Environmental reporting faces scrutiny and litigation

The Ontario Securities Commission’s innocuously named Staff Notice 51-716 has drawn quite a bit of attention for its no-nonsense stance on environmental financial disclosure.

According to various industry professionals, including Paul Cassidy, from Blake, Cassels and Graydon LLP’s Vancouver office, and Gray Taylor, from Toronto-based Bennett Jones LLP, the notice signals a shift in the mindset of the OSC. Rather than just examine disclosure matters, the regulator is also turning its attention to anticipated enforcement of environmental infractions.

Yet Jo-Anne Matear, assistant manager of corporate finance at the OSC, and co-author Neeti Varma, accountant with the OSC, explain that their rationale for undertaking the examination of environmental disclosure by a sample of TSX and Venture Exchange-listed companies is because “investors are asking for this information.”

Matear and Varma say the report was based on an assessment of 35 issuers from a mix of industries — each of the companies was deemed to be in an industry “where environmental matters were particularly relevant,” — and included companies from mining, oil & gas, transportation services, utilities, steel, environmental services and industrial products.

“What we did find was that that generally when issuers were discussing their environmental costs in their MBNA, if they had an environmental liability in their financial statements, they weren’t taking it the next step and discussing the effect that it could have,”Varma says. “They were complying in terms of their CICA handbook requirement in terms of disclosure of contingencies or as retirement obligations but those are specific handbook requirements. But they weren’t taking it that one step further and including a meaningful discussion in their MBNA in terms of environmental obligations.”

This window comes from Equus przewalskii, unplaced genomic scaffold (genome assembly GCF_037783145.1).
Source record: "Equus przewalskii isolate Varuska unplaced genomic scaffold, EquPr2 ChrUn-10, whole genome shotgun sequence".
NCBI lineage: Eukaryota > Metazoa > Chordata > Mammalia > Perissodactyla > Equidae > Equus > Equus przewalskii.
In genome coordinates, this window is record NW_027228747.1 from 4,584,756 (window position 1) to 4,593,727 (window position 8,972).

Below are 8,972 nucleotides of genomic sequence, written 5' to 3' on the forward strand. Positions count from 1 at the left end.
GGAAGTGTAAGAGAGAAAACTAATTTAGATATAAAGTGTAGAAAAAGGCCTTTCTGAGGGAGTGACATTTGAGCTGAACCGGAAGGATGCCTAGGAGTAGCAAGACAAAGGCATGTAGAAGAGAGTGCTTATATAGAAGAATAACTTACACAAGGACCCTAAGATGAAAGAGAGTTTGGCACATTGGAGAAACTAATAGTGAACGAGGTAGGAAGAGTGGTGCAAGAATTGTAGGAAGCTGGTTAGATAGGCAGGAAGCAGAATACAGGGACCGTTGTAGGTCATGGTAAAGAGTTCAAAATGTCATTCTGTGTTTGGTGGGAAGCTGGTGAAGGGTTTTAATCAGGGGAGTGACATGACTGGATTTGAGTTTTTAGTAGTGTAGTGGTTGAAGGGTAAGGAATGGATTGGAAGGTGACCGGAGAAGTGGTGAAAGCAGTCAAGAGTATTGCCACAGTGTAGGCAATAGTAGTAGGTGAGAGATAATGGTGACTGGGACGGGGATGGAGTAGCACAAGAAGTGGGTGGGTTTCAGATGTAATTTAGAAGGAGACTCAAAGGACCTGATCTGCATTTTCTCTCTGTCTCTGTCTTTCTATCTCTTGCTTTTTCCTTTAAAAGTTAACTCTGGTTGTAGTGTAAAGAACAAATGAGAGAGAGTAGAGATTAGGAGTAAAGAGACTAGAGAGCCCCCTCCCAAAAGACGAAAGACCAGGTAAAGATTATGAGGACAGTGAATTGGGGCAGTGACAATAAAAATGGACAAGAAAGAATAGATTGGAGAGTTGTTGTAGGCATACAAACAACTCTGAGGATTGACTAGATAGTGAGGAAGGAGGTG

A lack of disclosure on the meaningful impact of environmental factors can have serious consequences, particularly on the investor’s bottom line, explains Matear.

“We recognize that materiality is the basis for disclosure. If information is material it should be disclosed. If it is immaterial, we don’t expect disclosure,” says Matear. She adds that the term “material” is defined as “information relating to environmental matters if a reasonable investor’s decision whether or not to buy, sell or hold securities of that issuer would likely be influenced or changed if the information was omitted or misstated.”

This disclosure is important, notes Matear. “Investors do look at these types of costs in longer terms. While there are requirements in the MBNA, the impact of these [environmental factors] in the short term and long term need to be reflected [in a businesses disclosure].”

Cassidy, who has 25 years of experience in environmental law, has a problem with the authors’ definition of disclosure. He says despite the highly critical analysis of what the report’s authors deemed the ineffective “boilerplate” method of environmental disclosure, they failed to provide “helpful guidance on what would be beneficial disclosure… perhaps out of recognition of the complexity of environmental liability in securities.”

This complexity may also lead to legal ambiguity and the potential for lawsuits.